Precision High-Intensity Training Through Epigenetics

The PHITE program will explore the link between physical training and epigenetics and will use that understanding to (1) identify training methodologies that modify epigenetics responses; (2) characterize epigenetic regulation of physiological processes, pathways, and mechanisms associated with moderate and high-intensity physical training: and (3) produce real-time biomarkers of cardiorespiratory and neuromuscular performance that predict physical training outcomes. 

Funding: Department of Defense MURI
Principal Investigators: Timothy J. Broderick, MD (Wright State), Marcas M. Bamman, PhD (UAB)
Institutions: Wright State University Boonshoft School of Medicine, Wright State University, The Salk Institute, UAB identifier: NCT03380923


Molecular Transducers of Physical Activity in Humans

MoTrPAC is a national research consortium designed to discover and perform preliminary characterization of the range of molecular transducers (the "molecular map") that underlie the effects of physical activity in humans. The program's goal is to study the molecular changes that occur during and after exercise and ultimately to advance the understanding of how physical activity improves and preserves health. The six-year program is the largest targeted NIH investment of funds into the mechanisms of how physical activity improves health and prevents disease.

Funding: The MoTrPAC program is supported by the NIH Common Fund and is managed by a trans-agency working group representing multiple NIH institutes and centers, led by the NIH Office of Strategic Coordination, National Institute of Arthritis and Musculoskeletal and Skin Diseases, National Institute of Diabetes and Digestive and Kidney Diseases, National Institute on Aging, and National Institute of Biomedical Imaging and Bioengineering. identifier: NCT03960827

ACES Trial

Antihypertensives Combined with Exercise for Seniors with Hypertension

The purpose of this project is to conduct a randomized, controlled trial (RCT) to determine if choice of antihypertensive medication influences changes in functional status and other cardiovascular risk factors among older persons with hypertension. Sedentary men and women > 60 years of age with functional limitations and hypertension will be recruited from two sites to participate in a longitudinal intervention trial. Participants will be randomly assigned to one of three first-line antihypertensive agents and participate in a structured aerobic exercise intervention. This study is expected to differentiate beneficial effects of three FDA-approved antihypertensive medications on established and emerging cardiovascular risk factors in a clinically-relevant population.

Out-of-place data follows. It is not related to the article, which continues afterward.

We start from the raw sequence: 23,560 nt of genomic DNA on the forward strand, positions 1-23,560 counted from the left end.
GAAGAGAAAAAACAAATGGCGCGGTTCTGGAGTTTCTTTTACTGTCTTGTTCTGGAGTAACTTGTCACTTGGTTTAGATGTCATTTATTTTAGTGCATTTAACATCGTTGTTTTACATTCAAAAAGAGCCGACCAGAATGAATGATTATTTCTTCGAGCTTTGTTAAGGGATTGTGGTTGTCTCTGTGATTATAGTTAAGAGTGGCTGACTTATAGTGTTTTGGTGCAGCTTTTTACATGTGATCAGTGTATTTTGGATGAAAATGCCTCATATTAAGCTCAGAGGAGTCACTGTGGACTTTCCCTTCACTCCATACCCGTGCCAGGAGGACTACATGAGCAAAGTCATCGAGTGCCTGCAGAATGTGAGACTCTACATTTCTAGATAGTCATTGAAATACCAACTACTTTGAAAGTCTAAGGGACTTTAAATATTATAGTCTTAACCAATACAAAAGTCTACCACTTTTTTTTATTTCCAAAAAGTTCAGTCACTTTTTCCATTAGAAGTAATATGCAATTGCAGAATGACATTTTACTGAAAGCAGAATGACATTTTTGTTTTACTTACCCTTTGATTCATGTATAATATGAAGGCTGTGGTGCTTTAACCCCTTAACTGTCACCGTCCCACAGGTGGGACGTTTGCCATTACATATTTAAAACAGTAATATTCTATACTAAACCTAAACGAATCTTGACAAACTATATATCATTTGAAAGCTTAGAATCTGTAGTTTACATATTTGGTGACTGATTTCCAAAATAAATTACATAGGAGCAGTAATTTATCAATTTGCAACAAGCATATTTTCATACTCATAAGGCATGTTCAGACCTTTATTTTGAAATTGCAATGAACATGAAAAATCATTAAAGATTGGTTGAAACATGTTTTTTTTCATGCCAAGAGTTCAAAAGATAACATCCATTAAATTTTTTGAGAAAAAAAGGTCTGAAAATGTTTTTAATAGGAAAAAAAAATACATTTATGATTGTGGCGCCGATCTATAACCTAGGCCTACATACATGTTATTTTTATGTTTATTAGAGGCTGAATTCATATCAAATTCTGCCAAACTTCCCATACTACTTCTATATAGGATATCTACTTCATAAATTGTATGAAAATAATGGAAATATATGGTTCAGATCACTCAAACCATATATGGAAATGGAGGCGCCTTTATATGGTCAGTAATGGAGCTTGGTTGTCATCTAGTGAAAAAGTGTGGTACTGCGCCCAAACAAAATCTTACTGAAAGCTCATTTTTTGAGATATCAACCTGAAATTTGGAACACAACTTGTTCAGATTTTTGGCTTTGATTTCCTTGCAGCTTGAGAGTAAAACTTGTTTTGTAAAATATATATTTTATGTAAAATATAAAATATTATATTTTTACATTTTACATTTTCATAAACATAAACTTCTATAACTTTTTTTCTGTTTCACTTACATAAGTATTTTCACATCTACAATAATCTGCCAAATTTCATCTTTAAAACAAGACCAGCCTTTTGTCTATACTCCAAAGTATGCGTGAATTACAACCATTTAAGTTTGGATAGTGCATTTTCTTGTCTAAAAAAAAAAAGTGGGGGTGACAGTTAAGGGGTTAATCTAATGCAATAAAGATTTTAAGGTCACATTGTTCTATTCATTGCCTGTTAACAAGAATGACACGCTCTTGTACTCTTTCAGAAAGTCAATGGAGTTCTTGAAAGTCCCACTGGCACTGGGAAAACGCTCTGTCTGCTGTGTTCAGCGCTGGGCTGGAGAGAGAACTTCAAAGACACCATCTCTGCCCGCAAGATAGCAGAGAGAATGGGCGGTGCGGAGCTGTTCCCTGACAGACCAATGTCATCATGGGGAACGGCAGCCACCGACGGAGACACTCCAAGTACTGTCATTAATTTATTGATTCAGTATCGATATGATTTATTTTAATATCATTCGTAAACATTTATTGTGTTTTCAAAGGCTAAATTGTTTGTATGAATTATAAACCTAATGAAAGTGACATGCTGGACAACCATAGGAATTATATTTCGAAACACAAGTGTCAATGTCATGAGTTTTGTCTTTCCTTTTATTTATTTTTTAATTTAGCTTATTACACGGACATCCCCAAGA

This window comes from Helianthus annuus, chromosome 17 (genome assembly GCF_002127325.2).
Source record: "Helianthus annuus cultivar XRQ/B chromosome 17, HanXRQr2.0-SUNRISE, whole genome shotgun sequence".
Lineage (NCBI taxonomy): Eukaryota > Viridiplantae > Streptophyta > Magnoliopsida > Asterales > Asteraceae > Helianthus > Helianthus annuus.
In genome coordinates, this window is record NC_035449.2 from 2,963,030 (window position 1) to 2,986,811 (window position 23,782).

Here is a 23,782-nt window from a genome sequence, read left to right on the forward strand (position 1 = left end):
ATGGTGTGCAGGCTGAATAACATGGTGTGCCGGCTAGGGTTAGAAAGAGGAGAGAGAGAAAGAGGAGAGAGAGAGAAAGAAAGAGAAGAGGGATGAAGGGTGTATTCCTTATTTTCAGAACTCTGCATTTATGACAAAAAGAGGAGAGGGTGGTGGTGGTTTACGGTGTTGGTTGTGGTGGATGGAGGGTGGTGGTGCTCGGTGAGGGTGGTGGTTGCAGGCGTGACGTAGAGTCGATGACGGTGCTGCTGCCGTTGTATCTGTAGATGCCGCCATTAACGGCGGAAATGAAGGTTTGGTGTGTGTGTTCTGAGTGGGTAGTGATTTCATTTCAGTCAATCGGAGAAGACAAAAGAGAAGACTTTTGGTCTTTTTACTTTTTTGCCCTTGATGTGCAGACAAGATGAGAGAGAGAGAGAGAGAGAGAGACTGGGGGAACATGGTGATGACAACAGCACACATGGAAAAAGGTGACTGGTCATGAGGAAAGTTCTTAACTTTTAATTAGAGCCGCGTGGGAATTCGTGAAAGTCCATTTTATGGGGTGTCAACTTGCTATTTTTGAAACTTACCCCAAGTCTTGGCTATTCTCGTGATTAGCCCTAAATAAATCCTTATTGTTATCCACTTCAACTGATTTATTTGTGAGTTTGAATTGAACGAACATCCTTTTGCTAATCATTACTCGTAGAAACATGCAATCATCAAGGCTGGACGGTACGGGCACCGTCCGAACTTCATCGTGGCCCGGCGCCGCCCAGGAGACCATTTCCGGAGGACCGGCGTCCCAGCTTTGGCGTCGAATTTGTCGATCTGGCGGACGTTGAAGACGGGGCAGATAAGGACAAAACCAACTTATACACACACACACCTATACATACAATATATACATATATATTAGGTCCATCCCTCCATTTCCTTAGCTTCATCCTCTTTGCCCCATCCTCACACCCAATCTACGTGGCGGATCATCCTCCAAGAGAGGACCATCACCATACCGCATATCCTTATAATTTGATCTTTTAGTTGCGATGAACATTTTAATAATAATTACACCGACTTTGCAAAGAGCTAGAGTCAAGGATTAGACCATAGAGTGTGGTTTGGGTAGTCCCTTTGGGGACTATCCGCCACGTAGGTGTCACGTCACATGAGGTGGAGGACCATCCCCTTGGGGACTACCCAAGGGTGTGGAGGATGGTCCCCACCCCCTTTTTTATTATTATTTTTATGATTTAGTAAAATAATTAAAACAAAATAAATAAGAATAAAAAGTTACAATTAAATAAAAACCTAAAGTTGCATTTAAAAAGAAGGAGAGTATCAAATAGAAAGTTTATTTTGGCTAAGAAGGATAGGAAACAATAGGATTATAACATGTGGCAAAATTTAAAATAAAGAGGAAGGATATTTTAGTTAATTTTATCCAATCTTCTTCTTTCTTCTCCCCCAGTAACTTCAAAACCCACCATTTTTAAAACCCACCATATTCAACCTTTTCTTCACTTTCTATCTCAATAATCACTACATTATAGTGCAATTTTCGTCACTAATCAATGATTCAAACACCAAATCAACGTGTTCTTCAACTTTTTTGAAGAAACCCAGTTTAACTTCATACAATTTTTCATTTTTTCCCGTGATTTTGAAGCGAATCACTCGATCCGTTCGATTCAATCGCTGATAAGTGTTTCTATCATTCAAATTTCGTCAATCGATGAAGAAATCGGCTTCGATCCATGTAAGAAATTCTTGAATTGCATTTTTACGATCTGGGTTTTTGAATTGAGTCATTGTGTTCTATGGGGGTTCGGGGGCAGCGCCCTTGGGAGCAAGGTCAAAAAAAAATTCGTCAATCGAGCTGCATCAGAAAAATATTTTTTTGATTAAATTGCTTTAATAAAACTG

Funding: NIH R01AG056769
Principal Investigators: Thomas Buford, PhD; Wendy Kohrt, PhD; Bret Goodpaster, PhD
Institutions: UAB, University of Colorado and Translational Research Institute, Advent Health.


Overcoming TWEAK Signaling to Restore Muscle and Mobility after Joint Replacement

This randomized clinical trial was designed to test the central hypothesis that progressive resistance training plus functional mobility training after total hip replacement or total knee replacement will more effectively restore muscle mass and mobility function to healthy standards than usual care and, because individuals with abnormally high muscle TWEAK signaling are predicted to suffer failed muscle recovery and persistent dismobility under usual care, the impact of the intervention will be greatest among these patients.

Funding: NIH R01HD084124
Principal Investigators: Marcas Bamman, PhD; Lou Bridges, MD, PhD
Institutions: UAB and UAMS Identifier: NCT02628795


Metformin to Augment Strength Training Effective Response in Seniors

Strength exercise training is the most effective intervention identified to combat loss of muscle function with advancing age; however, the response to exercise is blunted and highly variable in older adults. This randomized, placebo-controlled trial - a collaboration between two major academic medical centers (University of Kentucky and University of Alabama at Birmingham) - was designed to determine if the addition of a medication (Metformin) will improve the effectiveness of strength training in older adults.

Results: This clinical trial dispelled the hypothesis that the diabetes drug metformin could help exercising seniors gain more muscle mass. The double-blind trial found that older adults who took metformin while performing rigorous resistance exercise training had smaller gains in muscle mass than did the placebo group.

Funding: NIH R01AG046920
Principal Investigators: Charlotte Peterson, PhD; Phil Kern, MD; Marcas Bamman, PhD
Institutions: University of Kentucky and UAB Identifier: NCT02308228

The Effects of a High Intensity Exercise Training Program in Patients With Parkinson's Disease

The Effects of a High Intensity Exercise Training Program on Sleep and Vigilance in Patients With Parkinson's Disease (The Effect of Low Frequency STN DBS on Sleep and Vigilance in PD Patients)

The purpose of this randomized, controlled interventional study was to determine the effects of a high intensity exercise training program on objective sleep measures, daytime sleepiness, mobility, and brain health/functional connectivity in patients with Parkinson's disease.

Study Groups: All participants in this study were randomly assigned to one of two groups: the exercise group or a sleep hygiene group.

All participants received a free membership to The Lakeshore Foundation for the second half of the study.
Total Study Duration: 34 weeks
Study Visits: Participation in the study involved a screening visit and three sets of study assessments, each of which involved 3-4 study visits to the University of Alabama at Birmingham (UAB). The sets of study assessments occured at the beginning of the study, at week 18, and at week 34. Identifier: NCT02593955